Date of Award


Document Type

Campus Access Dissertation


Mechanical Engineering

First Advisor

Jed Lyons


In the United States, engineering doctoral education is largely designed to prepare graduates to become original researchers and work in an academic or a national lab. Yet, the majority of engineering Ph.D. graduates are being employed in industry. This phenomena leads to the question of how well are doctoral programs preparing students to meet industry’s needs. The broad research objective of this work is to contribute to our understanding of how engineering doctoral programs can better prepare graduates for careers in industry.

In order to accomplish the objective, current engineering doctoral programs and non- academic job solicitations for Ph.D. engineers were reviewed. Surveys and interviews were developed and administered in order to understand the skills and work environment of Ph.D. engineers in industry. Results indicate that overall doctoral students’ academic preparation aligns with the needs of industry; however, interdisciplinary teamwork and an understanding of the economics and goals of an industrial work environment could be better addressed.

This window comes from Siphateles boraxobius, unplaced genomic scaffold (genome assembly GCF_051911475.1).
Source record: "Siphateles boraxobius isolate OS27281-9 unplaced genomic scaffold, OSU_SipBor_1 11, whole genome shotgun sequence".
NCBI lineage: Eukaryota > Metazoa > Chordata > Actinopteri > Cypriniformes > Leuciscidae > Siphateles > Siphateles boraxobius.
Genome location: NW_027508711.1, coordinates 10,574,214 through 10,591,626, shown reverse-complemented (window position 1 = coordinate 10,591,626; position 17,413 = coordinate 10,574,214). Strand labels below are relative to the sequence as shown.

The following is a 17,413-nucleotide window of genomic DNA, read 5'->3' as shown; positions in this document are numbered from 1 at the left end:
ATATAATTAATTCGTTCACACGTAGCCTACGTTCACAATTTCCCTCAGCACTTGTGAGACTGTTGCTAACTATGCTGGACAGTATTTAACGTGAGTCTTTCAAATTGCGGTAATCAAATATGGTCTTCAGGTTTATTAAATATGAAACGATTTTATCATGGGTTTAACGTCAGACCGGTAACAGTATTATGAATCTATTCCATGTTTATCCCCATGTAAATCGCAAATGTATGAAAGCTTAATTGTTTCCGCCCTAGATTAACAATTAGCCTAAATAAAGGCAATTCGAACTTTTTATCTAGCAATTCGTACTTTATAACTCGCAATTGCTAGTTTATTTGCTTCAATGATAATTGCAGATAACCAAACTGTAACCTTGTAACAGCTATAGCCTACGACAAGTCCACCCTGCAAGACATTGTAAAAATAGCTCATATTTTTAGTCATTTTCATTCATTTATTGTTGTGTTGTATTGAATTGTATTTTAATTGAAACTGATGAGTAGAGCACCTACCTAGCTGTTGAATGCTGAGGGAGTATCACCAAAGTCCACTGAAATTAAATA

Several instructional strategies have been identified that develop students’ non-technical skills, but they have not been adequately assessed in the literature. One particular strategy of interest was a seminar series, as it is often required or offered as part of doctoral programs. A non-technical seminar series was developed to investigate how doctoral students perceive the value of skills identified in the job solicitation review and surveys. Results suggest that a seminar series is an effective strategy to help doctoral students gain an awareness of the non- technical skills needed for careers in industry.


© 2011, Joy Watson